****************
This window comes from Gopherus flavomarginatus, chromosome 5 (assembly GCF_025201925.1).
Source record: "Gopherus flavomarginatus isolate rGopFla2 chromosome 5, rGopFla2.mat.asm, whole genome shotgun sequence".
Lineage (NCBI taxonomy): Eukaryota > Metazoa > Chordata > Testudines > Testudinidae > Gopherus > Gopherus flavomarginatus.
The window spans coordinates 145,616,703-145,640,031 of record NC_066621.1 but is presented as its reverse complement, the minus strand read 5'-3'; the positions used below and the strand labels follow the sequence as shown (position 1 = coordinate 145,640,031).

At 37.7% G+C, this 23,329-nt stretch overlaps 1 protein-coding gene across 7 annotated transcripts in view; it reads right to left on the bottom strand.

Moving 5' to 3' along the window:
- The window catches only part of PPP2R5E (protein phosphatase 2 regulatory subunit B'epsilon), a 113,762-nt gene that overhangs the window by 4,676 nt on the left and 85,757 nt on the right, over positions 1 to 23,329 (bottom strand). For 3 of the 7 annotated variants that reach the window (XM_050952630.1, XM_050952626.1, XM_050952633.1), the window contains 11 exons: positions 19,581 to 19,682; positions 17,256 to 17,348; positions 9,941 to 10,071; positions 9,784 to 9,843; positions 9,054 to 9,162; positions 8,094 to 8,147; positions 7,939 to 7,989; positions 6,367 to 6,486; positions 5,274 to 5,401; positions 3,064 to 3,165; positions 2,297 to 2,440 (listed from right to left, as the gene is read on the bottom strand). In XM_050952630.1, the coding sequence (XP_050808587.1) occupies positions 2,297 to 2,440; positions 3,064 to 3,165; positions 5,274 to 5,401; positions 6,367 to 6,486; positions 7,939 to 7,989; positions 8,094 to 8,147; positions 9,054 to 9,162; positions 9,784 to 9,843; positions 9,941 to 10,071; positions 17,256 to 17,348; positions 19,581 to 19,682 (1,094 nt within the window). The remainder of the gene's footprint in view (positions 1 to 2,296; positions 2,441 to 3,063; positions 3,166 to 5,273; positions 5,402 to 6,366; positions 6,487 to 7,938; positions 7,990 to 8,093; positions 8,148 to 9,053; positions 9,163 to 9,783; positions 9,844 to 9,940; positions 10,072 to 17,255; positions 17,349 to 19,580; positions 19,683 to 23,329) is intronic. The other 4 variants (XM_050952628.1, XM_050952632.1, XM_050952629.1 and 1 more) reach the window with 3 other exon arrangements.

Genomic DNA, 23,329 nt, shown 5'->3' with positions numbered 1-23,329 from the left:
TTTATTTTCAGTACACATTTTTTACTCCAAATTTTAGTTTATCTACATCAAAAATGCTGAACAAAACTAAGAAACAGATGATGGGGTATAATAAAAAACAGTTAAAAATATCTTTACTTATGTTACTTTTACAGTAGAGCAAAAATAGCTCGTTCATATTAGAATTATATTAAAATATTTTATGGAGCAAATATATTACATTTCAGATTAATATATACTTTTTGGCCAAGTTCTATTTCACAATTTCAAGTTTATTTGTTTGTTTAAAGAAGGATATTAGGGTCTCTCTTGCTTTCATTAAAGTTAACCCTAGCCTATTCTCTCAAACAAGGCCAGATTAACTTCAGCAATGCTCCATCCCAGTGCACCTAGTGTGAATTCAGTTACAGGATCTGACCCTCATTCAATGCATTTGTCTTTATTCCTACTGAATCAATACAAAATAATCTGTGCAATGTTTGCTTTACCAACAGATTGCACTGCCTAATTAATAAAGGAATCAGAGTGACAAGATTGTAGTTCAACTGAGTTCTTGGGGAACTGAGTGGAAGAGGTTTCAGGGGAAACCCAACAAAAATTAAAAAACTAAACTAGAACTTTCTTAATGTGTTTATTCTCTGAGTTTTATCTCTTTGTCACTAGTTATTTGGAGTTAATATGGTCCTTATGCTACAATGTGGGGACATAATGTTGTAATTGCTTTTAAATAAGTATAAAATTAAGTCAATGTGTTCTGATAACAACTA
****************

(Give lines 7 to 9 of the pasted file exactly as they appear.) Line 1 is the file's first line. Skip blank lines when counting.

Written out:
- The window catches only part of PPP2R5E (protein phosphatase 2 regulatory subunit B'epsilon), a 113,762-nt gene that overhangs the window by 4,676 nt on the left and 85,757 nt on the right, over positions 1 to 23,329 (bottom strand). For 3 of the 7 annotated variants that reach the window (XM_050952630.1, XM_050952626.1, XM_050952633.1), the window contains 11 exons: positions 19,581 to 19,682; positions 17,256 to 17,348; positions 9,941 to 10,071; positions 9,784 to 9,843; positions 9,054 to 9,162; positions 8,094 to 8,147; positions 7,939 to 7,989; positions 6,367 to 6,486; positions 5,274 to 5,401; positions 3,064 to 3,165; positions 2,297 to 2,440 (listed from right to left, as the gene is read on the bottom strand). In XM_050952630.1, the coding sequence (XP_050808587.1) occupies positions 2,297 to 2,440; positions 3,064 to 3,165; positions 5,274 to 5,401; positions 6,367 to 6,486; positions 7,939 to 7,989; positions 8,094 to 8,147; positions 9,054 to 9,162; positions 9,784 to 9,843; positions 9,941 to 10,071; positions 17,256 to 17,348; positions 19,581 to 19,682 (1,094 nt within the window). The remainder of the gene's footprint in view (positions 1 to 2,296; positions 2,441 to 3,063; positions 3,166 to 5,273; positions 5,402 to 6,366; positions 6,487 to 7,938; positions 7,990 to 8,093; positions 8,148 to 9,053; positions 9,163 to 9,783; positions 9,844 to 9,940; positions 10,072 to 17,255; positions 17,349 to 19,580; positions 19,683 to 23,329) is intronic. The other 4 variants (XM_050952628.1, XM_050952632.1, XM_050952629.1 and 1 more) reach the window with 3 other exon arrangements.

Genomic DNA, 23,329 nt, shown 5'->3' with positions numbered 1-23,329 from the left:
TTTATTTTCAGTACACATTTTTTACTCCAAATTTTAGTTTATCTACATCAAAAATGCTGAACAAAACTAAGAAACAGATGATGGGGTATAATAAAAAACAGTTAAAAATATCTTTACTTATGTTACTTTTACAGTAGAGCAAAAATAGCTCGTTCATATTAGAATTATATTAAAATATTTTATGGAGCAAATATATTACATTTCAGATTAATATATACTTTTTGGCCAAGTTCTATTTCACAATTTCAAGTTTATTTGTTTGTTTAAAGAAGGATATTAGGGTCTCTCTTGCTTTCATTAAAGTTAACCCTAGCCTATTCTCTCAAACAAGGCCAGATTAACTTCAGCAATGCTCCATCCCAGTGCACCTAGTGTGAATTCAGTTACAGGATCTGACCCTCATTCAATGCATTTGTCTTTATTCCTACTGAATCAATACAAAATAATCTGTGCAATGTTTGCTTTACCAACAGATTGCACTGCCTAATTAATAAAGGAATCAGAGTGACAAGATTGTAGTTCAACTGAGTTCTTGGGGAACTGAGTGGAAGAGGTTTCAGGGGAAACCCAACAAAAATTAAAAAACTAAACTAGAACTTTCTTAATGTGTTTATTCTCTGAGTTTTATCTCTTTGTCACTAGTTATTTGGAGTTAATATGGTCCTTATGCTACAATGTGGGGACATAATGTTGTAATTGCTTTTAAATAAGTATAAAATTAAGTCAATGTGTTCTGATAACAACTA